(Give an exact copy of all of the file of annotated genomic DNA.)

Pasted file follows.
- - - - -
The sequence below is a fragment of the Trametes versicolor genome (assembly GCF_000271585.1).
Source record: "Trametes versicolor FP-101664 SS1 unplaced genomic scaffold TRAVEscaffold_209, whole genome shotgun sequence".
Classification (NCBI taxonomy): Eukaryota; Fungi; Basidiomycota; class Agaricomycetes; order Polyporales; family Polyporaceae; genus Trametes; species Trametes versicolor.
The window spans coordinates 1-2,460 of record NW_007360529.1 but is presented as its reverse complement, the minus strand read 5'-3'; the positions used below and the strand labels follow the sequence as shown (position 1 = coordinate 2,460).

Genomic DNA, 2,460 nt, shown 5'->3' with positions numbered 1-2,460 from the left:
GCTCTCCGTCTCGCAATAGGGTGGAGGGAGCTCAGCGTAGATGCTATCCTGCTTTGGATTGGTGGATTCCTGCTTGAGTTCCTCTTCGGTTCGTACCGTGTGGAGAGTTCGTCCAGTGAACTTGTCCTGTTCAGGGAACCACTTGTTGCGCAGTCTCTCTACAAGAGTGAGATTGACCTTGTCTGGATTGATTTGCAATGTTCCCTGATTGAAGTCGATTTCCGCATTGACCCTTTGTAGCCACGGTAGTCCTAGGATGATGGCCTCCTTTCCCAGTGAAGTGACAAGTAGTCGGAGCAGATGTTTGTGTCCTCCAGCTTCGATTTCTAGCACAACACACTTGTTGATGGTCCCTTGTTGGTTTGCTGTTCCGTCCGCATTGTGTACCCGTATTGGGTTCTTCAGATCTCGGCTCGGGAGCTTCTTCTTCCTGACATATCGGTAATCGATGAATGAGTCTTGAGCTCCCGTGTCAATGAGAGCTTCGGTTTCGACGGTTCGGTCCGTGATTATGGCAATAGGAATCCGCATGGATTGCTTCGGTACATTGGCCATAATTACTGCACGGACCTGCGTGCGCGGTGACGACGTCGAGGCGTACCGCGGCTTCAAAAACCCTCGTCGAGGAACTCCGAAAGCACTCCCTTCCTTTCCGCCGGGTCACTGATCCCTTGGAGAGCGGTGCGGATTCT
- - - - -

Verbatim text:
The sequence below is a fragment of the Trametes versicolor genome (assembly GCF_000271585.1).
Source record: "Trametes versicolor FP-101664 SS1 unplaced genomic scaffold TRAVEscaffold_209, whole genome shotgun sequence".
Classification (NCBI taxonomy): Eukaryota; Fungi; Basidiomycota; class Agaricomycetes; order Polyporales; family Polyporaceae; genus Trametes; species Trametes versicolor.
The window spans coordinates 1-2,460 of record NW_007360529.1 but is presented as its reverse complement, the minus strand read 5'-3'; the positions used below and the strand labels follow the sequence as shown (position 1 = coordinate 2,460).

Genomic DNA, 2,460 nt, shown 5'->3' with positions numbered 1-2,460 from the left:
GCTCTCCGTCTCGCAATAGGGTGGAGGGAGCTCAGCGTAGATGCTATCCTGCTTTGGATTGGTGGATTCCTGCTTGAGTTCCTCTTCGGTTCGTACCGTGTGGAGAGTTCGTCCAGTGAACTTGTCCTGTTCAGGGAACCACTTGTTGCGCAGTCTCTCTACAAGAGTGAGATTGACCTTGTCTGGATTGATTTGCAATGTTCCCTGATTGAAGTCGATTTCCGCATTGACCCTTTGTAGCCACGGTAGTCCTAGGATGATGGCCTCCTTTCCCAGTGAAGTGACAAGTAGTCGGAGCAGATGTTTGTGTCCTCCAGCTTCGATTTCTAGCACAACACACTTGTTGATGGTCCCTTGTTGGTTTGCTGTTCCGTCCGCATTGTGTACCCGTATTGGGTTCTTCAGATCTCGGCTCGGGAGCTTCTTCTTCCTGACATATCGGTAATCGATGAATGAGTCTTGAGCTCCCGTGTCAATGAGAGCTTCGGTTTCGACGGTTCGGTCCGTGATTATGGCAATAGGAATCCGCATGGATTGCTTCGGTACATTGGCCATAATTACTGCACGGACCTGCGTGCGCGGTGACGACGTCGAGGCGTACCGCGGCTTCAAAAACCCTCGTCGAGGAACTCCGAAAGCACTCCCTTCCTTTCCGCCGGGTCACTGATCCCTTGGAGAGCGGTGCGGATTCT